Thanks to the efforts of 10-year-old Hayley Bays, three less fortunate children will have a merrier Christmas this year.
During Monday’s monthly Williamsburg City Council meeting, Bays presented the Williamsburg Police Department with a $320 donation for the Shop with a Cop program.
Hayley told her mother, Beth Bays, that she wanted to take the money that would have been spent on her birthday party and instead donate it to the Shop with a Cop program.
Beth Bays said that she is very proud of her daughter and is truly blessed.
“She saw the program last year at Wal-Mart. She asked me about it and I told her what it was for and what they were doing. She was like, ‘Well, that sounds cool,’” Beth Bays noted.
“When her birthday rolled around, I asked her what she wanted to do for it, and she said, ‘I just want to give the money that you were going to spend towards the kids for the program,’ so that is what we have done. She is wanting to plan some bake sales and things for next year.”
The Shop with a Cop program takes less fortunate children on $100 shopping sprees at Wal-Mart right before Christmas.
Also during Monday’s meeting, the council discussed refinancing of some debt, including a 1998 United States Department of Agriculture loan, and a 2008 general obligation bond that was used to finance the construction of Williamsburg City Hall.
R.J. Palmer, senior vice president with Compass Municipal Advisors, told the council that he anticipates a $393,536 savings for the city.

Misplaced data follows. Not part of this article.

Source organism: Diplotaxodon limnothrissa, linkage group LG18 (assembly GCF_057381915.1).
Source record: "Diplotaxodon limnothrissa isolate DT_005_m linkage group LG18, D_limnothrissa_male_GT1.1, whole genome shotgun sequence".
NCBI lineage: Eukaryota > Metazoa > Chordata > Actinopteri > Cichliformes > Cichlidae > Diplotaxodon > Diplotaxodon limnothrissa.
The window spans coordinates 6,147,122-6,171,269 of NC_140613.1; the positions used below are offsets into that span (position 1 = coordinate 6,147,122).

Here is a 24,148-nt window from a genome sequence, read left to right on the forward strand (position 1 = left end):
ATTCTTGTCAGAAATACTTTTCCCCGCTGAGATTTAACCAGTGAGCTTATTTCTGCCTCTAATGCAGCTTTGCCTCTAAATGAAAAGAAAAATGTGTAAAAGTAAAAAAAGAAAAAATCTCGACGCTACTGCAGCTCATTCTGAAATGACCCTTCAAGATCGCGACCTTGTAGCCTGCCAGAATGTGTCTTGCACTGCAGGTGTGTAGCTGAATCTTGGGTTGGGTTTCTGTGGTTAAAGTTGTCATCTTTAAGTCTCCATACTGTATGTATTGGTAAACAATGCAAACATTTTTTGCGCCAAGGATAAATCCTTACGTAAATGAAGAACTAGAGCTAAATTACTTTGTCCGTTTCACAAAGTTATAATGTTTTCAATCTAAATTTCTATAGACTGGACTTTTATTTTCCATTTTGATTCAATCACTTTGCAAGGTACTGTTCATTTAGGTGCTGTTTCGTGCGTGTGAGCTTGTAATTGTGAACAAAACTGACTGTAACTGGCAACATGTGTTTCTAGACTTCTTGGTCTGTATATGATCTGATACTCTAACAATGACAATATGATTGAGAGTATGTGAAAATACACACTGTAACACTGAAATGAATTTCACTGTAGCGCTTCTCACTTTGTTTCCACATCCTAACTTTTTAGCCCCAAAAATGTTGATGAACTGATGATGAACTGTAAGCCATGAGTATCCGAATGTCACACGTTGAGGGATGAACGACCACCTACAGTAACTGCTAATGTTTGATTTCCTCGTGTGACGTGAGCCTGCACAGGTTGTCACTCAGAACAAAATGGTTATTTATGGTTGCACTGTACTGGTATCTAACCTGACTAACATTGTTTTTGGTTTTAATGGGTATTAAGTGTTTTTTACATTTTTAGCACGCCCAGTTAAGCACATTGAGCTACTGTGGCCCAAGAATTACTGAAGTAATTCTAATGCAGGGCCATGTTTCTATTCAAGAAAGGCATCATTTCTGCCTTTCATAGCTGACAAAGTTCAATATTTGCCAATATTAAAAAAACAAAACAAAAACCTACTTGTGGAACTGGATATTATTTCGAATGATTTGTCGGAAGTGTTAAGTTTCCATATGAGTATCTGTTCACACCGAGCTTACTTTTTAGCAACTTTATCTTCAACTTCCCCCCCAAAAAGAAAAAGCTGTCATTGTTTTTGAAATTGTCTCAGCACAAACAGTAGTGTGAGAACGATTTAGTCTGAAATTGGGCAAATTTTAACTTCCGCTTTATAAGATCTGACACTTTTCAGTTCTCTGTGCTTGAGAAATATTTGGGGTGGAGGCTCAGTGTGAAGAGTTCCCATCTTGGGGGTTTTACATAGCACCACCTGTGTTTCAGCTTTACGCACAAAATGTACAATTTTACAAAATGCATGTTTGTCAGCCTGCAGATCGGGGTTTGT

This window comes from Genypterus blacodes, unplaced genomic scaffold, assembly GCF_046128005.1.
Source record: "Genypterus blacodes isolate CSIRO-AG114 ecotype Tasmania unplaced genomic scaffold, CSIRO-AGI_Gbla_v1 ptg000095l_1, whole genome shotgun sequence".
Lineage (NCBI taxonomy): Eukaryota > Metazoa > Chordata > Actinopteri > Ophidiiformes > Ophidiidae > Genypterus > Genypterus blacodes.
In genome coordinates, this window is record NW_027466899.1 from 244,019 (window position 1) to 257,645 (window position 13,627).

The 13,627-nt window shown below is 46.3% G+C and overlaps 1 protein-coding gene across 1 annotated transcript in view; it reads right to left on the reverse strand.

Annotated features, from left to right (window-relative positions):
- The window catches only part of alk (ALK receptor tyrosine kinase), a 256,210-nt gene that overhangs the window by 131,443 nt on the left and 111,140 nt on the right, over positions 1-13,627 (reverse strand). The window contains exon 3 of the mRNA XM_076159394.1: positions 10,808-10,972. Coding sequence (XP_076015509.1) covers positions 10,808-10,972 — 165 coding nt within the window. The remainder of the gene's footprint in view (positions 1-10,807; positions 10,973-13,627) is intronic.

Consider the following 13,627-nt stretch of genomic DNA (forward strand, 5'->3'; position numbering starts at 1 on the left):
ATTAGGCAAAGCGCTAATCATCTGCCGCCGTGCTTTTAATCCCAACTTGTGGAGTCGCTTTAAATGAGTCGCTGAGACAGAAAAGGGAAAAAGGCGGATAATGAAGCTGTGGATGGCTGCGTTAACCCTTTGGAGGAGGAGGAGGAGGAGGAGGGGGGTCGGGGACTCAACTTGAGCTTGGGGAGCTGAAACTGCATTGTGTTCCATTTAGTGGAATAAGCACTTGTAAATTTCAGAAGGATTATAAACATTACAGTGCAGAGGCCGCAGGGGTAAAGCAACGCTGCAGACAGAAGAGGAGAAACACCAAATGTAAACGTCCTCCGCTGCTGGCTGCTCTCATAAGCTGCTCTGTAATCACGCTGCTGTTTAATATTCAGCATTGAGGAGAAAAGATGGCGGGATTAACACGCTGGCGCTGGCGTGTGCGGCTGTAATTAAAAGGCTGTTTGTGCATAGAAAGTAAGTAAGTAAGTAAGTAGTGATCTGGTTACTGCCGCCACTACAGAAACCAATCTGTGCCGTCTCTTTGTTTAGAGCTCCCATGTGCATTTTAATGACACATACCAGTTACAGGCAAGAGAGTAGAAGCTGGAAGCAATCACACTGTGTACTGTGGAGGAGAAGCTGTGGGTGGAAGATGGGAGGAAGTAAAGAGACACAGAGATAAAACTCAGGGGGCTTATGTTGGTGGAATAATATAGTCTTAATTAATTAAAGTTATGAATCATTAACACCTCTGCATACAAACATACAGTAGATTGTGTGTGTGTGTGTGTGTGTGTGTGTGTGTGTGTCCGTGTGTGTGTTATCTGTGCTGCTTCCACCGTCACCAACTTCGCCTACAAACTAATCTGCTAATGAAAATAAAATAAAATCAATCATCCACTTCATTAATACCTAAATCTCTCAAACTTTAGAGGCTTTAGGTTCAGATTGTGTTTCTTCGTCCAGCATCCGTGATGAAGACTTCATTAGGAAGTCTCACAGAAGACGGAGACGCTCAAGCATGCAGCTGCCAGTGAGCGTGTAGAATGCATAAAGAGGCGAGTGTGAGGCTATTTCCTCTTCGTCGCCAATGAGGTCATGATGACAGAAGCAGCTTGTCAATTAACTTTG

The existing two debts have an average interest rate of 5.91 percent and Palmer said he thinks the city can refinance at a 2.65 percent rate, which is a 3.26 percent savings.
This is without changing debt repayment dates or the amount paid annually.
The city council unanimously approved a resolution supporting the refinancing, and held the first reading of an ordinance that will authorize it.
No vote is required for a first reading.
Harrison announced that he is planning to call a special meeting on Monday, Nov. 27, when the second reading will take place.
During the special meeting, Harrison also plans to have a presentation regarding the purchase of new vehicles for the Williamsburg Police Department, in addition to a new vehicle for the fire chief and four other city vehicles.
“Those interest rates could change by the first of the year,” Harrison said about why the city is rushing to get this done this month.
In addition, during Monday’s meeting, the council postponed the first reading of an ordinance to annex VFW Post 3167 into the city limits.
Harrison said there are still a few things the city needs to do in regards to the proposed annexation, and some more things that the VFW Post must do, such as having an official vote of the membership.
Harrison plans to put the issue of the VFW annexation on the agenda for the Nov. 27 special meeting.
In other business, the council:
- Announced that Senture is trying to add an additional 120 jobs at its Williamsburg facility, which already employees over 460 people.
Harrison said that for this particular Senture contract, perspective workers don’t have to pass a credit check, which is something that has blocked the hiring of some people in the past.
New employees could start out earning as much as $15 per hour if they don’t take certain benefits.
- Discussed the need to replace faded stop signs throughout town.